EV manufacturers must act to avoid a classic trap in implementing change.
You can lead a horse to water, but you can’t make it drink. Electric Vehicle (EV) manufacturers would do well to remember that.
Pouring water into a trough for a horse is like bringing in financial incentives, strong regulations, and better charging infrastructure for drivers. It is good, but it won’t make most drivers shift to EVs.
What’s more, telling the horse the water is there does not make the horse drink faster or more. And yet this is what governments and manufacturers are doing now. It’s a classic trap in the traditional approach to change implementation.
A new survey* by BP and The Economist evaluates how well policymakers are educating people on the benefits of EVs. Unsurprisingly, Norway comes out on top. It has one of the most ambitious EV targets in the world. Other big European countries and China still have much work to do to convince people to change.
What could they do better? And what can top management learn from all of this?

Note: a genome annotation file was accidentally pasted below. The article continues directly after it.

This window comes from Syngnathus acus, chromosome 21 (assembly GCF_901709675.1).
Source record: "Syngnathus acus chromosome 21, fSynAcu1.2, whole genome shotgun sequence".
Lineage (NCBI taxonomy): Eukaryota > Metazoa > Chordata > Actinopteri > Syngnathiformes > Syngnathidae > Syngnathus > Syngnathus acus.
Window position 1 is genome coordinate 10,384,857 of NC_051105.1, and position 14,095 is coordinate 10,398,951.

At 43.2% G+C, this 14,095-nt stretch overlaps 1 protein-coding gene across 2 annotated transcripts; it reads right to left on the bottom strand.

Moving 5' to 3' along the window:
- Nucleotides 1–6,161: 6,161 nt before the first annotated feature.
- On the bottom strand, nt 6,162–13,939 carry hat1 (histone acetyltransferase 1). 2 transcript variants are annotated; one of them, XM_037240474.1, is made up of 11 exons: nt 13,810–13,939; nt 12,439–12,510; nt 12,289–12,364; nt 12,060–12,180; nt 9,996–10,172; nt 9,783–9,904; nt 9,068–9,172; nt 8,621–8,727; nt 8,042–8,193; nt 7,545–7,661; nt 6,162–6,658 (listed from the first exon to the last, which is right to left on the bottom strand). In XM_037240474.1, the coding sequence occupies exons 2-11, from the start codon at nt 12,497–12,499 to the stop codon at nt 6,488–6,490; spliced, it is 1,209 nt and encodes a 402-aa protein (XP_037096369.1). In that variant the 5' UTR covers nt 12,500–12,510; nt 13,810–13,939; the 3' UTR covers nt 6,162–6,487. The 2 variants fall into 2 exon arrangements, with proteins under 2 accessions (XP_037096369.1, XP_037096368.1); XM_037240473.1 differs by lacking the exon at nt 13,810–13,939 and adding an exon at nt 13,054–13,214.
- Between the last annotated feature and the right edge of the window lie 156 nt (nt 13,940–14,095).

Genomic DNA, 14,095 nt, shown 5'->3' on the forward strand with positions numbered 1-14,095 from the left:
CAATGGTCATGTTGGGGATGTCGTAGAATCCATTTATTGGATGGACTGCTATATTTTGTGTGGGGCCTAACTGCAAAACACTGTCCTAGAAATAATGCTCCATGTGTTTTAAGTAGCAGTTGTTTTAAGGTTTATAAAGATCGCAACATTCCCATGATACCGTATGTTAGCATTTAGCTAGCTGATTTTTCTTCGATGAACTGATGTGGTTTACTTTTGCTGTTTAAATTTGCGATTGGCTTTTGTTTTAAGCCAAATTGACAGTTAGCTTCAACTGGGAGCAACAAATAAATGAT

#1 You won’t reach everyone with pure logic.
Pushing out more data and statistics has diminishing returns. Any argument is built on assumptions. And if the preaching policymakers’ assumptions are not the same as the consumers – which they are not – then the message falls flat.
#2 Make it an implementation dialog.
Stop the top-down monolog. The change to EVs will speed up when manufacturers emphasize the positive emotional reasons. When was the last time…
- … you heard positive news about the adoption of EVs?
- … a policymaker or EV manufacturer thanked you for making a small change in the right direction (e.g. buying a hybrid car)?
- … an EV manufacturer including alternative modes of transport? A daily commute on bus, bike or train doesn’t prevent the need for a car for all those other journeys.
The point here is simple: pushing logic will only get implementation so far. Share successes. Show gratitude to consumers for making the change. Give advice on positive actions. These three things change how people feel and how fast they take action.
EV manufacturers need to stop treating consumers like a horse. Instead, it is time for EV manufacturers to create the positive environment that makes us want to drive an EV. Because choosing to commit to change always lasts longer than having to commit to change.
Boost your know-how on ambitious aims:
- Why faster action comes via dialogs, not slogans
- Thinking you must give all the answers is a delusional option
- Speed up your emotional effectiveness
- Global executives get ahead with outside-in diagnostics
*Source: The rEV Index